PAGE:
Measuring Content’s Value and the Futility of Counting Clicks
We’ve known for a long time that page views are a pain in the ass and tell you far from the whole story. So it’s encouraging to find more and more comrades out there share the sentiment and, like us, are working to get our industry out of the page view game. Some of these like-minded thinkers were at the Crossmedia TO conference last week in Toronto.
A few of those presenters called out the futility of counting clicks:
@Youtube, “true currency is not how many total youtube views, but how much time spent watching and if shared.”
We’ve made this point before, but page views only measure the effectiveness of your headline or your thumbnail image.
That’s great if you’re trying to get people to click. But aren’t we, as content creators, more concerned with measuring the value of the content itself?
“Difference is that with Chartbeat you know if people are reading the article, not just landing on the page #CMTO13“
And once you’re able to measure your visitor’s interest in your content, you can start building that audience by focusing on those people – who they are, where they come from, when, and so on.
“@savvymomdotca: Creating a community “is not rocket science.” Ability to match right content with right audience is critical.”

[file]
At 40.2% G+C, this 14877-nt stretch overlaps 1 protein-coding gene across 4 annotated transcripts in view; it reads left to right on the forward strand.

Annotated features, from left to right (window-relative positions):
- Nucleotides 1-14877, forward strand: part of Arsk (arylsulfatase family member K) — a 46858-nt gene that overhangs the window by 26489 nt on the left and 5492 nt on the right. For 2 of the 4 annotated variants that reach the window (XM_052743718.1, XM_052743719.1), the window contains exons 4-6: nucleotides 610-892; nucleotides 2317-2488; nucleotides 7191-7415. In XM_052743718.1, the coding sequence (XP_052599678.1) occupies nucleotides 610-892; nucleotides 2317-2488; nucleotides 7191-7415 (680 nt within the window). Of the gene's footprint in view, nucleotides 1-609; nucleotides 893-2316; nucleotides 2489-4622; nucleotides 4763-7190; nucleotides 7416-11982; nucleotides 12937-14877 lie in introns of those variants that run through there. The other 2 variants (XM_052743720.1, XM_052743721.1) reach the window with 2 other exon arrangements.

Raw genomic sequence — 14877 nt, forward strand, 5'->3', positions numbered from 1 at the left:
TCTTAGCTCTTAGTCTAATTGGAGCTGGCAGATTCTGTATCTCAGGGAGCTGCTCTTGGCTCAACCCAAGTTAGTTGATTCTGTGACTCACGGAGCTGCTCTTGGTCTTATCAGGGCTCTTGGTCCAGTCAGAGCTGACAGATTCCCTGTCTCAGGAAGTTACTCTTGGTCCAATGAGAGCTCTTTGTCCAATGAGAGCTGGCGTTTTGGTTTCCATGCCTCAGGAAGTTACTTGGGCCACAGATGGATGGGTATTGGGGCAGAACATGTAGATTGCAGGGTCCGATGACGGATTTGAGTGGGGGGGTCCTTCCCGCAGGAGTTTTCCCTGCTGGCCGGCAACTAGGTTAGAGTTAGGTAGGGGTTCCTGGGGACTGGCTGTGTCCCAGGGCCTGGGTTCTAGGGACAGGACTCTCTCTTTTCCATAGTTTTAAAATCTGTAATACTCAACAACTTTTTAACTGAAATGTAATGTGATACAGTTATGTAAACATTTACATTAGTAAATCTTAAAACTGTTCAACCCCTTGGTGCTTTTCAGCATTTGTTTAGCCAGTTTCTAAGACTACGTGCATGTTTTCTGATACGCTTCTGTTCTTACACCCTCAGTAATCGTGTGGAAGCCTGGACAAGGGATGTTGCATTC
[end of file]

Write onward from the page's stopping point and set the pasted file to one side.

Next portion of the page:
Whether it’s creating a community or building an audience, the ability to match right content with right audience is the way to keep them coming back.
Once you figure out how to do that, then you’re able to, as Paul Kotonis puts it, reach your audience in a regular, repeatable, predictable way.
Understanding how to build audience loyalty is a huge focus for Chartbeat in 2013. We’re working hard to identify who your quality audience is – that is, the people that engage with your content and show a propensity to return – and introduce you to them.
At the end of my presentation CrossmediaTO host Bradley Cooper, errr, Gavin McGarry asked me how newsrooms reacted to Chartbeat when it initially came out two years ago and how that’s changed over time. And actually, our history mimics the changes in the publishing industry as a whole, I think.
In 2011 editors were worried that real-time analytics were good for content farms or news site that were interested in chasing quick clicks and views of any kind, but not for scholarly publishers or anyone concerned with creating quality content.
In 2013 many of those publishers are now at the forefront of data-driven audience development: how to match right quality content with the right quality audience, how to know if a visitor is just a piraña or likely to come back (maybe even subscribe), and how to optimize acquisition and retention.
Relevance and engagement have always been vital aspects of journalism. But in the past that was seen purely in a content-centric way (great content speaks for itself). Now it’s widely understood as the intersection of content AND audience.
That’s what our focus has been by encouraging newsrooms big and small to use Engaged Time as a measure of the depth and quality of content AND as a direct correlation to understanding if that reader will return to your site to read tomorrow’s quality piece.